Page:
"God help us if the protective screen doesn't work," he whispered.

There was a savage clanging against the metal walls of the cylinder. Ogden stared at Street, then at the girl.

"Hang on!"

He pulled down the big power switch.

There was a blinding arc as the switch made contact. An angry scream sounded from the end of the cylinder on which they were resting. The cylinder lurched wildly, then steadied.

Ria could feel motion. It was not rapid but it was distinct. They were going down, sinking.

Street gazed at Ogden with his grey eyes shining.

"Success so far, sir," he said, in an awed tone. "The protective screen works, and we're settling down in the earth."

"Yes," said Ogden somberly. "Down—in the earth— But I hadn't dreamed of trying it without more preliminary work. I'm praying nothing goes wrong."

The sinking motion continued evenly. Inside the cylinder three white-faced people stared at each other.


In the dome building a group of furious but half frightened men with a big, stocky man at their head, futilely watched a great cylinder sink through a solid concrete floor and continue to sink into solid rock, as a hot penny through butter, leaving a smooth round hole its own size behind it.

"Fire!" the stocky man, Gregor Cunao himself, cried savagely. "Damn them—"

Machine guns and automatics roared salvos. Bullets clamored against the blunt metal rear end of the cylinder. But they didn't even dent the alloy; and in a moment the cylinder-could not be seen. It had vanished, leaving behind it a ten-foot hole, the walls of which were a gleaming vitreous black. Down and down that hole led, as though it went straight to the dark depths of Hell itself.

To the Center of the Earth

"WOULD you say five miles, sir?" Street said to Ogden. The professor nodded. "That should be ample. Then we'll head for the western flat-lands, go for another five miles or so,' and come up. We can do it in two hours, three at the most."

Ria Marquis gazed at him with her red lips parted.

"You mean to say you can dig down all that distance in this thing in a few hours?"

Street smiled. Ogden nodded more soberly.

"We are sinking at a rate of about five miles an hour. John, explain it to her while I look over the controls." treet pointed to the floor of the ten foot space, like a round room about them. Ria saw a quartz-glass trap door. She could see nothing but blackness through the glass however.

"This floor is the upper part of a sort of false bottom," Street said. "The real end of the cylinder is five feet farther down. Only there isn't any end that you can see. The end eems to be open."

"Seems to be?" Ria echoed.

"The real end of the cylinder, Ria," Street explained, "is something invisible. It is a tremendously powerful rotating magnetic field. And it is the secret of the cylinder. That field, acting on substance before it, disrupts its atoms and then whirls the components to the rim of the field. There, the atoms are compacted and condensed. A cubic foot of rock, for example, is compacted to a cubic inch, but retains all its original weight, of course, in spite of its shrinkage. ook."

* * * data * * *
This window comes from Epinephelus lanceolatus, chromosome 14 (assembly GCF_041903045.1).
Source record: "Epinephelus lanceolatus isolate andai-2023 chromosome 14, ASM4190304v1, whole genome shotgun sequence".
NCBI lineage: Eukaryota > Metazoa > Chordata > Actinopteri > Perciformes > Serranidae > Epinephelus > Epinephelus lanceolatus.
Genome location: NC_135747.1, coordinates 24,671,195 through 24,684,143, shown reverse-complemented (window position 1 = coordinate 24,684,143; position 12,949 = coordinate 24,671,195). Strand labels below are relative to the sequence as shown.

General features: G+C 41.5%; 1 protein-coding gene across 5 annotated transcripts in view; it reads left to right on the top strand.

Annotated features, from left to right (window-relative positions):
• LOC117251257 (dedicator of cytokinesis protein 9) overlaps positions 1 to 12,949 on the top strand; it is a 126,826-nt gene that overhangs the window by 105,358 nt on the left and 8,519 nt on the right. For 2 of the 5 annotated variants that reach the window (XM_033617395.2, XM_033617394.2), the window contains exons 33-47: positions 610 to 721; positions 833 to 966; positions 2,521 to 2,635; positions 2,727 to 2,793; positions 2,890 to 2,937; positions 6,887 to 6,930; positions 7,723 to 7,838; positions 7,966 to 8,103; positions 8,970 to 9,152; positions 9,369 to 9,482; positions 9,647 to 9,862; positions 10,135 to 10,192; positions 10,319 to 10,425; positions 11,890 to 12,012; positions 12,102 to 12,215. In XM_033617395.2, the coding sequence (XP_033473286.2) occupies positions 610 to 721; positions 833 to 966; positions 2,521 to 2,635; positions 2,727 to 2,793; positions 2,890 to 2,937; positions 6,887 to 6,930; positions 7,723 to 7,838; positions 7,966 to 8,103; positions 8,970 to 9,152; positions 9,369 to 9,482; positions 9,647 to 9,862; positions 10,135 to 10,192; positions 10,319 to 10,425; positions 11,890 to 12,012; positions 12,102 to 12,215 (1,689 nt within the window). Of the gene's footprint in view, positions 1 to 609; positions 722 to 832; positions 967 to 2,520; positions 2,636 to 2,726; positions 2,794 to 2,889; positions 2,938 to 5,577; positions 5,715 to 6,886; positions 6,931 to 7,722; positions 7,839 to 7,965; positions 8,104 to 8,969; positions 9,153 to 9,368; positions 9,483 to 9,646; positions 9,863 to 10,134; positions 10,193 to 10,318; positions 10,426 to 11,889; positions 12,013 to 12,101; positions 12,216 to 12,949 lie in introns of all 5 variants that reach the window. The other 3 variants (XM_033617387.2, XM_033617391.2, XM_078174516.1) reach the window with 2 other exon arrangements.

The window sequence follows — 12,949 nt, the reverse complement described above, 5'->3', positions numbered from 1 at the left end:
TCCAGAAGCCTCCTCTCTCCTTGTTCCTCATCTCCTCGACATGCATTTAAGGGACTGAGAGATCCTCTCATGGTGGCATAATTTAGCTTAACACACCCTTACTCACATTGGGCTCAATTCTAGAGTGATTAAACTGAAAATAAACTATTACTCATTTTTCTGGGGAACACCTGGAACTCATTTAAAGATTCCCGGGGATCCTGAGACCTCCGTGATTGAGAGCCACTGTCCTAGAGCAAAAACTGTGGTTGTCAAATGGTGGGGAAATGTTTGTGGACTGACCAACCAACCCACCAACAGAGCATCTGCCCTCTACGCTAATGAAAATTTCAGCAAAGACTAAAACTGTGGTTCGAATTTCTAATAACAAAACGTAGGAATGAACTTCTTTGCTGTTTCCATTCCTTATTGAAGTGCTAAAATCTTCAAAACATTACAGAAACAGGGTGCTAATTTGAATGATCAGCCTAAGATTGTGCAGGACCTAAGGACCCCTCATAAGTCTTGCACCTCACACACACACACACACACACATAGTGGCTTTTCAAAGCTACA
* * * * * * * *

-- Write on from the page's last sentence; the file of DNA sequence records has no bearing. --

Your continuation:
He switched on a light, which lit the space under the-glass trapdoor. Ria saw a whirling, furious mist, and, nearer to the glass, a sleek black wall, like, black glass.

"The compacted matter, whirled to the rim of the hole the atom compacter is forcing for itself, is denser than any substance yet known and more than diamond hard. It makes a better tunnel lining than concrete, don't you think?"

The girl nodded, wordless.

"Which is one reason why Cunao would kill to get it!" Street said grimly. "With this cylinder he could corner the world's subterranean building contracts. He could bore tunnels at a rate of five miles an hour, leaving them perfectly lined. Or he could ink shafts to mines, or be an underground pirate—"

He glanced swiftly toward Ogden, who was near the radio bench.

"The first rift, sir!" he said tensely.

Ogden nodded. He spoke into the transmitter.

"Rawl, is everything all right above?"

"All right, sir," came Aren Rawl's anxious voice.

"Plenty of power?"

"Plenty of power."

Ogden touched another switch.

"Watch this," Street said. "And—we'll hope it works!"

Ria, looking. through the glass, saw no more whirling mist, which represented the disrupting and then reassembling and compacting of solid rock and earth. The searchlight beam showed vacant space beneath. A cave, of unguessable extent.

Then she saw four things like metal fishing rods extend down from the cylinder. She saw them stop, saw that they rested on the uneven floor of the deep cave.

THE cylinder lowered itself on the four supports, like four legs, lurched a little as it touched the rock of the floor, then steadied as once more it began to sink through rock, leaving a hole behind it like the hole an earthworm leaves as it goes blindly through dirt.